Jump to: Version 1, Interactive 3d Model, Version 2
This king post with steel all thread uses a bit of hidden modern technology to strengthen the joinery and avoid taking too much “meat” from the timbers.
A king post truss is one of the most common types of trusses and is a very strong one, since the bottom chord prevents spreading. This example is a Haunched King Post. The top chords have stub tenons (tenons that extend all the way across the face of the timber) and the sides of the king post are beveled to create a shoulder for the top chords to rest upon. That creates an attractive assembly.
In order to avoid having to cut too much wood away from the king post, this example uses steel All Thread rods to tie everything together. This allows faster cutting, fit up and assembly. The all thread is inserted into notches cut into the top chords and through a hole bored into the king post. Since this occurs at the top of the timbers, the metal is not visible and the entire assembly appears perfectly traditional. The ridge beam is set into a shoulder cut into the king post, and secured with hidden structural screws.
Using hidden metal connectors in this fashion has become more and more common. It is a great way to strengthen the frame without sacrificing the beauty of traditional joinery.
10 thoughts on “King Post with Steel All Thread”
Big Thank you for posting these amazing joinery details, makes understanding them a lot easier. I am working on a housing project and wanted some information and CAD Details for joining Timber frame with steel connectors. I wonder if you can send me any floor/wall/roof details please, will be much appreciated.
Can you be more specific on what you are looking for.
I’m curious why you did not use a tenon at the end of the ridge beam going into the king post? I was thinking a housed tenon with mortise about 1/2 way into the king post, pinned. Why not that instead of the structural screws? My rafter beams are coming into the king post below the ridge, so I don’t think there would be an issue with removal of too much material in that part of the king post.
Adding a tenon is one way to go there for sure, think I will add that example to my list of to-dos. There is a lot going on at the top of the king post and so my go-to is simple and strong. I find the screws with housing the simplest way in this case. At some king post to rafter connections, a tenon is used. In those cases putting in a tenon would take too much wood out of the king post.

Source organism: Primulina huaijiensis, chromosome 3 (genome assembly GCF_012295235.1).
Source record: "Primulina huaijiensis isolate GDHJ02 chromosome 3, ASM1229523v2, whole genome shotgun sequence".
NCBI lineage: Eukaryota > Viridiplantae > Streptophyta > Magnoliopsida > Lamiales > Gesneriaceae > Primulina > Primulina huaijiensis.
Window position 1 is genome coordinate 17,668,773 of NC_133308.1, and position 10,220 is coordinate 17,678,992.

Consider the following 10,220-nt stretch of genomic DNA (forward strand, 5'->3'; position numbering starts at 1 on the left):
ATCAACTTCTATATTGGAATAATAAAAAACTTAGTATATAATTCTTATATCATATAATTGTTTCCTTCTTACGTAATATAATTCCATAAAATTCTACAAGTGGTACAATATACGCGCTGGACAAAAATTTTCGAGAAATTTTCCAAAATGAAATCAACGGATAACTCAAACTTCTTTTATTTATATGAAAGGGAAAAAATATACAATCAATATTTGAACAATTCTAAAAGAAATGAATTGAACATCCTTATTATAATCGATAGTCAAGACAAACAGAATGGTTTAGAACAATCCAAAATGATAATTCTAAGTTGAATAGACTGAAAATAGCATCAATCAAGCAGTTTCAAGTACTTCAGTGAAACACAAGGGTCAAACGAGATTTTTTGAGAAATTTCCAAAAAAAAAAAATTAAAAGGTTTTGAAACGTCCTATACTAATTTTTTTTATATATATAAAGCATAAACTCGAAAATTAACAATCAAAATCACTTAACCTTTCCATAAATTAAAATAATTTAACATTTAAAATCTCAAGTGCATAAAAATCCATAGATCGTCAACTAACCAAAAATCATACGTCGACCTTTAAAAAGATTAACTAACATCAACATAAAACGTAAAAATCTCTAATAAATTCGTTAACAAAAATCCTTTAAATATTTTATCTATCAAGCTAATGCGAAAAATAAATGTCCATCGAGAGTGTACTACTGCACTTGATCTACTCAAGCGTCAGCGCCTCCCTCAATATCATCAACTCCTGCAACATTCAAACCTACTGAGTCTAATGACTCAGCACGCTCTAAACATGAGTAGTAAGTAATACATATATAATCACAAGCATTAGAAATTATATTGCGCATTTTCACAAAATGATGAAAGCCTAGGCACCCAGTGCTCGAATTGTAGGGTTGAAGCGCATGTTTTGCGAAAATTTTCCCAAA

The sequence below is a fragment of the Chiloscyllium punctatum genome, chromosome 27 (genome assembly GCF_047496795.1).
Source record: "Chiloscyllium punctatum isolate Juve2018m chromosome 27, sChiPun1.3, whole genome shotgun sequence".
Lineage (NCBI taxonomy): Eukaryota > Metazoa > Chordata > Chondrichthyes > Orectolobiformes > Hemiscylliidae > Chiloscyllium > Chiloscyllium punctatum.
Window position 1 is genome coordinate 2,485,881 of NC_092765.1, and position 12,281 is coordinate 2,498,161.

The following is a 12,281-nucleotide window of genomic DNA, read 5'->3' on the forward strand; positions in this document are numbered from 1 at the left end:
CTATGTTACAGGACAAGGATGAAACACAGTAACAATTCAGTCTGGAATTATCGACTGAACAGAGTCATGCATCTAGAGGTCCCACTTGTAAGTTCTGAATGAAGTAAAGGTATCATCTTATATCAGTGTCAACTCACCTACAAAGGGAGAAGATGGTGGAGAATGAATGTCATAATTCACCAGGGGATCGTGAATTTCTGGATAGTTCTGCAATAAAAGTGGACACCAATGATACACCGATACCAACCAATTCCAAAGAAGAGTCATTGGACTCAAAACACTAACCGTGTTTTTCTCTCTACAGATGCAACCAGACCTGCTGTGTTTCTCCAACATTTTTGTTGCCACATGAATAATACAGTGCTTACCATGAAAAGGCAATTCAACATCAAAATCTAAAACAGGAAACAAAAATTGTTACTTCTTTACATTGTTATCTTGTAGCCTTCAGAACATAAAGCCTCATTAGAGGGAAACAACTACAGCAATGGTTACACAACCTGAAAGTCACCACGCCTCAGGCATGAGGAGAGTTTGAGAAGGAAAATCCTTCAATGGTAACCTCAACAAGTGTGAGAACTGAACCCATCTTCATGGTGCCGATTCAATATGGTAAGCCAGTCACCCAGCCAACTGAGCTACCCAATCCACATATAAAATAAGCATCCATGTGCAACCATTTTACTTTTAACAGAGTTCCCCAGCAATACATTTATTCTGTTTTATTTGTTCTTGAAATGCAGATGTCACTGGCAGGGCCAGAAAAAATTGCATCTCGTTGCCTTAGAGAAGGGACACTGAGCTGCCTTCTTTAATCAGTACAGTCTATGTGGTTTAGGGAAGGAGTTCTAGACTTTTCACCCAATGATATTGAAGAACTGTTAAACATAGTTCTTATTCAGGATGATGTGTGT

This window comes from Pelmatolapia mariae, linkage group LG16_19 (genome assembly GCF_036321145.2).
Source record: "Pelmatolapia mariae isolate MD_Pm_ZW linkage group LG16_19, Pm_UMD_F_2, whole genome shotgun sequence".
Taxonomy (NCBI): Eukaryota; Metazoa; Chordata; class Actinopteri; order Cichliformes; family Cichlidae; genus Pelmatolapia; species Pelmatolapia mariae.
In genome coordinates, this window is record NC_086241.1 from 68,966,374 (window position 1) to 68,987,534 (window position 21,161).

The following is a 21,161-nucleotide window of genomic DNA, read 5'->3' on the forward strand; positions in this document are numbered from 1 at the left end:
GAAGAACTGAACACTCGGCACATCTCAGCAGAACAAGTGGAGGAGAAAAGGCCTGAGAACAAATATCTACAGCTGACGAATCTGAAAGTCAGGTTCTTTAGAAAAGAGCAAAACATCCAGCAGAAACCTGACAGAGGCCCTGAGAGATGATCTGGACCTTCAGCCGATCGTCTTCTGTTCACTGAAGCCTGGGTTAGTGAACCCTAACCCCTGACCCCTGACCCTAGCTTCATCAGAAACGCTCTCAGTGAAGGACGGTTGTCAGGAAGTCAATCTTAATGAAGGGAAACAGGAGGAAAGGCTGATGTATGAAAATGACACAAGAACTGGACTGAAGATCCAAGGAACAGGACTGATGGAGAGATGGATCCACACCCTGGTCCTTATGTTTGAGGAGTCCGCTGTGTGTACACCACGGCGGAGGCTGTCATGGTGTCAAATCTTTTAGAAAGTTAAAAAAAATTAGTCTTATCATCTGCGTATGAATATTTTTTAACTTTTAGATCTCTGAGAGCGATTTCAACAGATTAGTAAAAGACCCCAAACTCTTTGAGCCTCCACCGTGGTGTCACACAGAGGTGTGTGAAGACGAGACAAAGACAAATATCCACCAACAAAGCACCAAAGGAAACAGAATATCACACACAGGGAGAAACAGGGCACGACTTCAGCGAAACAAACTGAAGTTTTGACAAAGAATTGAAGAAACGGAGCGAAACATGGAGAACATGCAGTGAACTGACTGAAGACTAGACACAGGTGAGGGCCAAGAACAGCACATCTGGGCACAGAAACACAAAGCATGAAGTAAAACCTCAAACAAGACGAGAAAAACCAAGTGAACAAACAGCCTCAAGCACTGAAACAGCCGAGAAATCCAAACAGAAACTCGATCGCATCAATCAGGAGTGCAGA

Leaving out the ridge for a moment, your design actually takes as much material out of the kingpost as a no-steel, traditional version. In a traditional version, there is 3-4″ of relish left in the mortise above the rafter tenons. That is what actually does the work. Often, the joint is not pegged at all.
The little bit of relish shown in your version 1 example will undoubtedly break out during the fabrication process. Version 2 shows no relish at all.
If the kingpost is cut from green material and is loaded in tension, the subsequent shrinkage will allow it to drop a bit until the rod is tight. Also, the rod placement is exactly where checks and splits will develop in a boxed heart kingpost, weakening the tensile capacity of the kingpost. I would suggest only using this design where there is no tension load on the kingpost.
In historic examples, exposed iron straps were occasionally used to augment the joinery (See for example “The Carpenter’s Assistant” by James Newlands 1854). Some exposed iron straps could be a decorative feature.
Thanks for your feedback on this joint, Jack. I agree that this detail is not the best for heavy loads on the king post, but it has worked well in the past for me on a smaller frame. Both versions have been approved through the engineering process for the size frames they are in. We do have a king post detail coming out from a 26′ span that is better suited for a larger span. You can get a sneak peek at .
When I use a king post design (sometimes a true truss to the tops of the eave posts and other times to a rafter tie), I design it so the tenons virtually meet in the middle of a through mortise. These are then pegged traditionally.
For the ridge, I have gone to a “ridge purlin” design that sits atop a flattened bed at the top. The whole assembly can be designed with plenty of top relish. The ridge purlin may be wholly atop the king post or wholly coplaner (or anywhere in between) with the roof angle cut into the top of the king post itself. When it is not wholly atop, a slight (1/2″) relief housing cut into the vertical face to the King post can clean up this joint. I side-lap the parts of the ridge purlins where they enter from two sides, then timber-screw them to each other and to the king post itself.
Thanks for your input, Chip.
Please can you tell me what the vertical fixing is on the last “sneak peak” drawing?
A good rule of thumb is to make it as low as you can. It will really depend on the roof pitch that you are using.